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How does shingles affect the body?

Diana Meeks
Diana Meeks on behalf of Sigma Nursing
Family Practitioner

Shingles is caused by a virus called the varicella-zoster virus, which causes chickenpox the first time you're infected. During chickenpox, the virus collects in the nerve cells in your spine and brain and stays there even after you recover. Usually it doesn't cause any symptoms again, but in some people, it reactivates and travels through nerve cells to your skin. This causes the symptoms of shingles, most commonly pain and a red rash with blisters that usually develops on one side of your torso. For some people, shingles may cause complications like nerve problems and skin infections.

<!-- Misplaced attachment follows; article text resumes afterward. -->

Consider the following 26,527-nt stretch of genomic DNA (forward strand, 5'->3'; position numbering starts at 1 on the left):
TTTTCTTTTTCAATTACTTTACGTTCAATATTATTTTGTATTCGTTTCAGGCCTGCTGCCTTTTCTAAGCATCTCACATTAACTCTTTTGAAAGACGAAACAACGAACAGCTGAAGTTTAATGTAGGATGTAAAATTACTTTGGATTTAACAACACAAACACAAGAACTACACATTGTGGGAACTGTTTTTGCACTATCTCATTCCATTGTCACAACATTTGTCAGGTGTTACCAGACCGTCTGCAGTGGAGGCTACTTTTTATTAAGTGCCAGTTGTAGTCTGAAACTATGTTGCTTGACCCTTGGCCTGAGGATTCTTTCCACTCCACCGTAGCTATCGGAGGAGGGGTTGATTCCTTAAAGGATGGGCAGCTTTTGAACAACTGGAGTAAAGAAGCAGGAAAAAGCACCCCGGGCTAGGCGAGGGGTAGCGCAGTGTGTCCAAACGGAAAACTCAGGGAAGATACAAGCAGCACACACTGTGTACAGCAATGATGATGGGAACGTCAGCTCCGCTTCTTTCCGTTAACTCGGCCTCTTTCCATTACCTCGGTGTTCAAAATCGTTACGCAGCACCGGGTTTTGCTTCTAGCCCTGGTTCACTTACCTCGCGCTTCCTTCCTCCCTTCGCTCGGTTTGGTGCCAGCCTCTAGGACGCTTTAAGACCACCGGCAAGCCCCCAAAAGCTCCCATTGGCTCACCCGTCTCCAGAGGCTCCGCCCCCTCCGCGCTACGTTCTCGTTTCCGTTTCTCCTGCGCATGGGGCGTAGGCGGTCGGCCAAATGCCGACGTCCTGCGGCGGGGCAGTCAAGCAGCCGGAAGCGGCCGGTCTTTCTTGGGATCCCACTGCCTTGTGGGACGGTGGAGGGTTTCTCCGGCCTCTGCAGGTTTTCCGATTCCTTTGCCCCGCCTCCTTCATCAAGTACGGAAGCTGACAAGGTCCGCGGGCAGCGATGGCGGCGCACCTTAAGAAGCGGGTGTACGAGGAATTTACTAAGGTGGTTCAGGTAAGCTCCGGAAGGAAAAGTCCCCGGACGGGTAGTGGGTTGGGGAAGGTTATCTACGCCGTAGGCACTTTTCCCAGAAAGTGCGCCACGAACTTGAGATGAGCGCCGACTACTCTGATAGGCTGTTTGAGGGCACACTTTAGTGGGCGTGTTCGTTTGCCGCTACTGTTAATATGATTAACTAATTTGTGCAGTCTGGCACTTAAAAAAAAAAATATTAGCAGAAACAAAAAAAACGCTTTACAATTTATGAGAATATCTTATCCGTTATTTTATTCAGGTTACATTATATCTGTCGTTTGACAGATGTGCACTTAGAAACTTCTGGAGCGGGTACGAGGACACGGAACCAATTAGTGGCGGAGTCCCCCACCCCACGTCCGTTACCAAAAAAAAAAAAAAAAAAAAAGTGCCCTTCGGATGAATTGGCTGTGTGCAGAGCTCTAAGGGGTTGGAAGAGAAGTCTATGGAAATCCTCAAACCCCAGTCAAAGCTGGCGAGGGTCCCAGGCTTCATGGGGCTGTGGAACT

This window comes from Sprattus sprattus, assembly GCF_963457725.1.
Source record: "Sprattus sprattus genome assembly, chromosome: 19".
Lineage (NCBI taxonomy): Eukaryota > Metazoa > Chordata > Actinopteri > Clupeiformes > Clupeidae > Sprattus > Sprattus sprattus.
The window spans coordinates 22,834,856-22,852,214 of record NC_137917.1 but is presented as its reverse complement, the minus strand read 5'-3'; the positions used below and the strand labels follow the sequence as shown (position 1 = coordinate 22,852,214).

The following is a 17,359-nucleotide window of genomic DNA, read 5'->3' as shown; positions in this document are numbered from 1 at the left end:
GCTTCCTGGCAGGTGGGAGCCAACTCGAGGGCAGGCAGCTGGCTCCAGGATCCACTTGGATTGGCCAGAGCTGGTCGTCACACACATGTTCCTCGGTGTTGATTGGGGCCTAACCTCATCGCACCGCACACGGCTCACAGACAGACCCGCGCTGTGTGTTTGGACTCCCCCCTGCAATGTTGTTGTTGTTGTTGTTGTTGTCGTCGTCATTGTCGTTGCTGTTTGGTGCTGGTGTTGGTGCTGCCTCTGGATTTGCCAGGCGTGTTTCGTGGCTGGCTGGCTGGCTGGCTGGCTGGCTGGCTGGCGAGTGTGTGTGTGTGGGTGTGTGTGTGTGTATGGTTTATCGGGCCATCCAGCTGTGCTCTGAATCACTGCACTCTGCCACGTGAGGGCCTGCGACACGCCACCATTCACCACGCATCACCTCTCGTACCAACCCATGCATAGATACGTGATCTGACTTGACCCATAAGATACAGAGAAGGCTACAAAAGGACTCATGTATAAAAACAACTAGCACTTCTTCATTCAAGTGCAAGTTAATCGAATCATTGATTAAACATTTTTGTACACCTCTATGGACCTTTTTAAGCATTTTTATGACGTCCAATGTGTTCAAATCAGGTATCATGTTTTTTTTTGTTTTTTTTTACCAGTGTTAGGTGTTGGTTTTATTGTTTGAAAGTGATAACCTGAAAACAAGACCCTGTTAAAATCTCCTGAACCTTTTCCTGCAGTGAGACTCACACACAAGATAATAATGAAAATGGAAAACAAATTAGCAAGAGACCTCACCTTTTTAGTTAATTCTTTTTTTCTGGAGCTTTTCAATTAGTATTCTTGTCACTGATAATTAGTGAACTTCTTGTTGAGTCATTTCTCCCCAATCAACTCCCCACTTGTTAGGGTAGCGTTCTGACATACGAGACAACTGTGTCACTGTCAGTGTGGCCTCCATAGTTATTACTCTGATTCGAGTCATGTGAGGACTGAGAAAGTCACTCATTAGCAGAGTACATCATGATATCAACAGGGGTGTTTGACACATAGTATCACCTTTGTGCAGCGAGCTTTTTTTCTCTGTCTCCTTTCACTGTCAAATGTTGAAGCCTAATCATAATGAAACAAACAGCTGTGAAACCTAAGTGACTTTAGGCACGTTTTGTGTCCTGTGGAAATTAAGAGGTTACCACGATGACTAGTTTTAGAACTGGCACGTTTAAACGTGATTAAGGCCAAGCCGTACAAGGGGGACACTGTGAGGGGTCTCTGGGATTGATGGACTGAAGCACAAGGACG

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Important: This content reflects information from various individuals and organizations and may offer alternative or opposing points of view. It should not be used for medical advice, diagnosis or treatment. As always, you should consult with your healthcare provider about your specific health needs.